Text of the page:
Katie & Clare Lambeth
Whenever we need a great Ian and Barbara serial to watch we always go for The Romans as it’s full of so many great moments, especially for the two of them. We get to see them at their most relaxed and playful in the villa when Barbara is combing Ian’s hair or Ian tricks Barbara about the fridge. But in the same story we also see them at their strongest, when they’re being brave and finding their way to one another despite all the obstacles. The Doctor doesn’t even realise all they’ve been through and they’re able to laugh about it at the end. It just goes to show how capable and strong they are.
Tell us about your story!
Ian and Barbara are such different, yet complementary, people. I’ve always wondered what common link finally brought them together as strongly as we see them. “Touch the Stars” is admittedly largely fluff—the two of them figuring each other out when Ian starts working at Coal Hill—but it was also an opportunity for me to find the links between them when it came to curiosity and intellect and the sense of wonder that would eventually bring them into Doctor Who.
More than anything else, I wanted to explore the Hartnell era straight historical. In 1565, a Basque cargo ship sinks with Barbara and the Doctor on board. In a choking, all-consuming snow storm, Ian and Susan have to keep flames alive to draw the “lifeboats” to shore.
William J. Martin
Finally returning to Earth in the mid-1960s, the TARDIS team comes into contact with a fantastic quartet of super-powered individuals. Before the friends can say their goodbyes, the Doctor is whisked away, along with a member of the superhero team. Speaking to the three other team members reveals that a vast, apocalyptic force is swiftly approaching Earth. Both groups of friends must co-operate to deal with the encroaching threat, in a full-length Doctor Who adventure spanning Earth, the Moon, and far beyond!
When Vicki joins, she has an endearing habit of ‘adopting’ alien creatures – from Sandy the Sand Beast (The Rescue), to Zombo the Zarbi (The Web Planet). She even gives the Chumblies their name in Galaxy 4.
I wanted to introduce the idea of a ‘family pet’ aboard the TARDIS and it didn’t take long to decide which creature this would be. More adorable than an Adipose; more charming than a Chumbley, I’ve always felt the Larvae Guns (alias ‘Venom Grubs’ in the 1965 novelisation) were tantalisingly underexplored. Ian, Barbara, Vicki and the Doctor are so richly drawn on TV, that it’s easy to imagine what each of their reactions would be to finding a strange creature aboard the ship…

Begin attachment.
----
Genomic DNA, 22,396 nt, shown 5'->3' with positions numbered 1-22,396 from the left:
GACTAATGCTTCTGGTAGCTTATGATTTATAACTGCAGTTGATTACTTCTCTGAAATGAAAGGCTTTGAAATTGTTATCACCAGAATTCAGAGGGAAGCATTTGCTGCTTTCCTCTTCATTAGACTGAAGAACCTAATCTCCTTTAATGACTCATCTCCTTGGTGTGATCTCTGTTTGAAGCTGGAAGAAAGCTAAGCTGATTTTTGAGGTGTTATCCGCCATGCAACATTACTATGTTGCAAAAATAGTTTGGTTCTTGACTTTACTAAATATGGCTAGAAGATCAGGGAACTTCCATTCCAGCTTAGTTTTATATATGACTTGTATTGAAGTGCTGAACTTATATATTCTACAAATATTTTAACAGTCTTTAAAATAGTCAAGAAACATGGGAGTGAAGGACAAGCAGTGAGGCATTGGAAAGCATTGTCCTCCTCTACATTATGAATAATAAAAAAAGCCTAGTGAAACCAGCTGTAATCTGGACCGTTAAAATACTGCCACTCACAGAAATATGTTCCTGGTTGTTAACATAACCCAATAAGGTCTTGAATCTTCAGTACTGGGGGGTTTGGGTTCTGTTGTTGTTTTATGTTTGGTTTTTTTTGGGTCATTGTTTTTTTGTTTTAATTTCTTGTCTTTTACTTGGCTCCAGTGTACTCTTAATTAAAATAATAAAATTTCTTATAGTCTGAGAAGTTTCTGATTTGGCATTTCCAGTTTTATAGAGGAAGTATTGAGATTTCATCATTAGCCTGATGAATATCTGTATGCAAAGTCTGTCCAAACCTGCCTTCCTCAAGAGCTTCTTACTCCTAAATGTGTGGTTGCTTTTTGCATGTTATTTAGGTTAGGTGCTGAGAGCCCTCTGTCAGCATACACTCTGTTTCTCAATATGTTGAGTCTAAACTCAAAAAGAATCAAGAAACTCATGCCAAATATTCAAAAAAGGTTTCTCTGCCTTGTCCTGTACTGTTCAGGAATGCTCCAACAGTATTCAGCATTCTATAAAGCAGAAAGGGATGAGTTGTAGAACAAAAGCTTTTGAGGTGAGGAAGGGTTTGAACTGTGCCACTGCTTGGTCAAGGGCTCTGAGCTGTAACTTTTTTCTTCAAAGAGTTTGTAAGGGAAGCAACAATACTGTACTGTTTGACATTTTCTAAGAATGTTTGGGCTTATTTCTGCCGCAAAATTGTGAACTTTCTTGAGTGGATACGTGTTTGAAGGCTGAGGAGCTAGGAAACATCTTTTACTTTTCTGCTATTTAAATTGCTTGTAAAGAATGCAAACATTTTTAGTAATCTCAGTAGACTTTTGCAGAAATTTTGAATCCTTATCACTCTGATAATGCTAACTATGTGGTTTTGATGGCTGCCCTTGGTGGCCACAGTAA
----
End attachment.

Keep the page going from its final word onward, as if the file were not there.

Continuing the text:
The concept was pretty simple – Ian and Barbara return home two years after they left. While on the bus, they half-heartedly mention that they’ll have to come up with an excuse for being away from work for two years… and that’s it! Now, “half-hearted” is probably quite a good summary of The Chase as a whole, but this bit always bugged me. They were not only away for two years, but they were essentially removed from the timeline entirely while they were travelling in the TARDIS.
So… what if someone else noticed that? What if there was some kind of agency that monitored irregularities in the time/space continuum? From there, it was obvious Ian and Barbara would get a visit from a strange pair soon after coming back to London, 1965.
My story takes place right after Barbara and Ian make it back home. I deal with the direct aftermath of their departure and the emotions that ensue. I wanted to explore their feelings and see how they grapple with the decision to leave all of time and space behind in favour of the slow path.
Shortly after Ian and Barbara return to their own time, Barbara finds herself struggling with adapting to normalcy. However, the result is nothing close to what they would’ve expected.
My story has a married Ian & Barbara, three years after returning to Earth, on holiday in the South of France and encountering strange time travellers.
My story is about the moment where Ian and Barbara’s son, Johnny, realises what he actually wants to do after years spent moving from hobby to hobby – be a musician. I wanted to write about it because it’s always an interesting moment when someone suddenly realises what they want to do. It also gave me a chance to show some of the dynamics between a young Johnny and his parents. Just cute family stuff.
I wanted to explore the impact of TARDIS travel on them, both during their time as companions and also the after-effect. Also, I’ve had a soft spot for their son, Johnny Chess, since the New Adventures days. I remember the first time I watched The Web Planet and being struck by how isolated the TARDIS crew were, that this was a time before the universes was teeming with allies, that they were having to rely on their wits just to survive. This was what I tried to capture in my story.
Katie & Clare Lambeth
Our story is called “The Kidnapping of Johnny Chess” and is about Ian and Barbara’s son John (the pop and rock star from the expanded universe). It begins with John recalling a story to his daughters about a time when he was on tour in the 1980s and ran into his parents when they were young. Oh, and there’s some aliens too for good measure, as well as the wonderful Doctor and Vicki. But really at its heart, it’s about the way John sees his parents as these heroic time-travelling figures and what they mean to him, how he trusts them, and how they’ve inspired him over the years.